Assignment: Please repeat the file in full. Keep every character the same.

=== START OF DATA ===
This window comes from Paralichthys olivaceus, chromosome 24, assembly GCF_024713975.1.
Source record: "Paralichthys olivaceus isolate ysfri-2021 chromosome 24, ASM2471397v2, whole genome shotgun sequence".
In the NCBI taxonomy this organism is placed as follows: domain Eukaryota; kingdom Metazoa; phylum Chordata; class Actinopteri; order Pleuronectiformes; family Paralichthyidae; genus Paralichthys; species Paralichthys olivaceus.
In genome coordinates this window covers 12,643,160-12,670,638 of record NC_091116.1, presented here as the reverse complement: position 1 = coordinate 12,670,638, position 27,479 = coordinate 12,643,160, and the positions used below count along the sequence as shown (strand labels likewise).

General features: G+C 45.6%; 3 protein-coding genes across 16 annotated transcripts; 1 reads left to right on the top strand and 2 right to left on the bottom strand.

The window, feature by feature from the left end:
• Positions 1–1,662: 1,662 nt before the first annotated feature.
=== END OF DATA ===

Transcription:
This window comes from Paralichthys olivaceus, chromosome 24, assembly GCF_024713975.1.
Source record: "Paralichthys olivaceus isolate ysfri-2021 chromosome 24, ASM2471397v2, whole genome shotgun sequence".
In the NCBI taxonomy this organism is placed as follows: domain Eukaryota; kingdom Metazoa; phylum Chordata; class Actinopteri; order Pleuronectiformes; family Paralichthyidae; genus Paralichthys; species Paralichthys olivaceus.
In genome coordinates this window covers 12,643,160-12,670,638 of record NC_091116.1, presented here as the reverse complement: position 1 = coordinate 12,670,638, position 27,479 = coordinate 12,643,160, and the positions used below count along the sequence as shown (strand labels likewise).

General features: G+C 45.6%; 3 protein-coding genes across 16 annotated transcripts; 1 reads left to right on the top strand and 2 right to left on the bottom strand.

The window, feature by feature from the left end:
• Positions 1–1,662: 1,662 nt before the first annotated feature.